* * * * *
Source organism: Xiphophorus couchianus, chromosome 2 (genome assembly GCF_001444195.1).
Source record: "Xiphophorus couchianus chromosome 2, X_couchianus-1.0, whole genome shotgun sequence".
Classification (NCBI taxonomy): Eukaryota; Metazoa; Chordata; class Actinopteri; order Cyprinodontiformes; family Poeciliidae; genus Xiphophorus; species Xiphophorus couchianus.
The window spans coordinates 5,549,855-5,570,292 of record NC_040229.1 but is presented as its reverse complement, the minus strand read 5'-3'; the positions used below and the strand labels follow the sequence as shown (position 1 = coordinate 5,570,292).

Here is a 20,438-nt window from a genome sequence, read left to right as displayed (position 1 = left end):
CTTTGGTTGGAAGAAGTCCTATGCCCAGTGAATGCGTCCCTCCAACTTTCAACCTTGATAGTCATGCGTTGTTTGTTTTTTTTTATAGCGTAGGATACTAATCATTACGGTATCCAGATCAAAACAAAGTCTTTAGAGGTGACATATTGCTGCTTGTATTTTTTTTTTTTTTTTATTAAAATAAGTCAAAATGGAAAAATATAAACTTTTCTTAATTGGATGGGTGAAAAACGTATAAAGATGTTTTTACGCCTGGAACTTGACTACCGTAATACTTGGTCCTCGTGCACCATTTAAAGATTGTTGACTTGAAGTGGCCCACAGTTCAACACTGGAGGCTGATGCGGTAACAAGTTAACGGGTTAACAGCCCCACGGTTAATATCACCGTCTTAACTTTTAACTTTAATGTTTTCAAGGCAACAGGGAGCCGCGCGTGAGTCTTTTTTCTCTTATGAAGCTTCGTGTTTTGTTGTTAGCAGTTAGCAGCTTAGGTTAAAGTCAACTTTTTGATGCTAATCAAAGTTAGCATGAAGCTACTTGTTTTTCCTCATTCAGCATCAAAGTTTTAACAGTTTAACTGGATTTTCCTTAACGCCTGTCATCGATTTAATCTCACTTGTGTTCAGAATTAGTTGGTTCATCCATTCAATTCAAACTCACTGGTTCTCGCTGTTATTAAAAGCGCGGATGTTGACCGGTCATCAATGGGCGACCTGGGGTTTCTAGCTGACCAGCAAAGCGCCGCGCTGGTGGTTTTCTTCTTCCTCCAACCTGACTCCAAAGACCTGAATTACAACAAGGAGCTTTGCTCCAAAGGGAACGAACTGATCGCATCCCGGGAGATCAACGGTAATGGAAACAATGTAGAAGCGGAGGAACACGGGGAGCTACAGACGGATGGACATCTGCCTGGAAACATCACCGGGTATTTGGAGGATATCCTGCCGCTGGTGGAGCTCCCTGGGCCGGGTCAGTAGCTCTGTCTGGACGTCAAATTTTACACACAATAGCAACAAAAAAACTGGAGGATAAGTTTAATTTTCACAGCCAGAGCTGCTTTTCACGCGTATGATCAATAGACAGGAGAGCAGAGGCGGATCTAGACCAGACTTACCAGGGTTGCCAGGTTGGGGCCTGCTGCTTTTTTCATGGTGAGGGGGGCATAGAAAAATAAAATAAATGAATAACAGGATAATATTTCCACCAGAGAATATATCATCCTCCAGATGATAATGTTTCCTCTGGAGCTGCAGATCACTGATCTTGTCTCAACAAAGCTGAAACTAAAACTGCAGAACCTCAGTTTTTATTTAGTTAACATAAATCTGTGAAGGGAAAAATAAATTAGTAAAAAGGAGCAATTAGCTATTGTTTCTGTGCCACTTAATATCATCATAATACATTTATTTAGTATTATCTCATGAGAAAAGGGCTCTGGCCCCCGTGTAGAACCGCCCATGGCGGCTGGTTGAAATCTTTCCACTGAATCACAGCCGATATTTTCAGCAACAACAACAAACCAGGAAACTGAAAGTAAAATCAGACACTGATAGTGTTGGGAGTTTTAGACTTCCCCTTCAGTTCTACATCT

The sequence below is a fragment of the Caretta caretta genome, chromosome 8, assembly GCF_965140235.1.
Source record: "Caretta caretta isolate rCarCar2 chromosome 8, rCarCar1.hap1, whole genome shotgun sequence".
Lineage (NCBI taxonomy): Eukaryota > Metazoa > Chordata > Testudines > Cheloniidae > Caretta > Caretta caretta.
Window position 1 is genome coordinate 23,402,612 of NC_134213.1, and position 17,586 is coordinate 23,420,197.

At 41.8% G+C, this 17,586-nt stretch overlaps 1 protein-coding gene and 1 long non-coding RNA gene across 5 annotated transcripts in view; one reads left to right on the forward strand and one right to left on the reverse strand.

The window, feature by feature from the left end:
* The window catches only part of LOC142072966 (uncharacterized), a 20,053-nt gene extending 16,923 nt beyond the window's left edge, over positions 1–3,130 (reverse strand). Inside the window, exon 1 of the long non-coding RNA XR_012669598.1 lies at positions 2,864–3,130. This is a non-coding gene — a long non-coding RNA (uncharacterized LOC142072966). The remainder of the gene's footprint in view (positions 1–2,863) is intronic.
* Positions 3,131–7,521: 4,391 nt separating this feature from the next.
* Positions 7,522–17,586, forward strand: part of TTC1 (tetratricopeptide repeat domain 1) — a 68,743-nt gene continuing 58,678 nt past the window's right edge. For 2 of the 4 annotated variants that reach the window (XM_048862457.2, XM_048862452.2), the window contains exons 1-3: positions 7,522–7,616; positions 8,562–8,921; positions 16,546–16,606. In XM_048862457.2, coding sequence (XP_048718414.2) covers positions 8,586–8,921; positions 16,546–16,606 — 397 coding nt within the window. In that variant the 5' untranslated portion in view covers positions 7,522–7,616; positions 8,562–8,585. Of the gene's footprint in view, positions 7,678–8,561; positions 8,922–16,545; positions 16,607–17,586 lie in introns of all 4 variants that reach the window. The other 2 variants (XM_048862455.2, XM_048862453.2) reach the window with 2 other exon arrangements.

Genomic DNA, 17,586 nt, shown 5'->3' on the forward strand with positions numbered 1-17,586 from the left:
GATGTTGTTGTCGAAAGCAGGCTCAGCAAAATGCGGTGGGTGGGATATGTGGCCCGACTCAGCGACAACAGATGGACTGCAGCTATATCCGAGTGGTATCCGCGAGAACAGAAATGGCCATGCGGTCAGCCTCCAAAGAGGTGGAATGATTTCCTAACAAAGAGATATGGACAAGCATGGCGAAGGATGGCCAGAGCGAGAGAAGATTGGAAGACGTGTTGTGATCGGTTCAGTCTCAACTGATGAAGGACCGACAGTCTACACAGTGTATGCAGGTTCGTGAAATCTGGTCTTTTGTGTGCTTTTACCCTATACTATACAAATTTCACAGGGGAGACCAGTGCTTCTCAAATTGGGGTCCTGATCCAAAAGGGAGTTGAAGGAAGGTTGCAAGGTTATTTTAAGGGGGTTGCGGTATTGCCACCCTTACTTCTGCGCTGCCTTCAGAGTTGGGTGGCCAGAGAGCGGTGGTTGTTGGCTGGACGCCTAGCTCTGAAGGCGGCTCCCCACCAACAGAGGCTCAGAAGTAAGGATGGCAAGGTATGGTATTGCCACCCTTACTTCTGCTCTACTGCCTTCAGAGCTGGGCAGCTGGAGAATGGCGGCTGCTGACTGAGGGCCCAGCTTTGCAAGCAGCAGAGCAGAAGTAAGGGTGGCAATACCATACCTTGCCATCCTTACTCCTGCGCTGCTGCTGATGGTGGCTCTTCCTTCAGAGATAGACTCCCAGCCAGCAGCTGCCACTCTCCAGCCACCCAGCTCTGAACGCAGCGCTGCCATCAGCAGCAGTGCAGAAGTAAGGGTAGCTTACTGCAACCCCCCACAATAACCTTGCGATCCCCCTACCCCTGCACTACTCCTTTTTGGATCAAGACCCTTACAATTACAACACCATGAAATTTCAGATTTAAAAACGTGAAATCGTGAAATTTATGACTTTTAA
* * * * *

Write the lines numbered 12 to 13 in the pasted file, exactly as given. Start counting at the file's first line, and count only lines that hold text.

The window, feature by feature from the left end:
* The window catches only part of LOC142072966 (uncharacterized), a 20,053-nt gene extending 16,923 nt beyond the window's left edge, over positions 1–3,130 (reverse strand). Inside the window, exon 1 of the long non-coding RNA XR_012669598.1 lies at positions 2,864–3,130. This is a non-coding gene — a long non-coding RNA (uncharacterized LOC142072966). The remainder of the gene's footprint in view (positions 1–2,863) is intronic.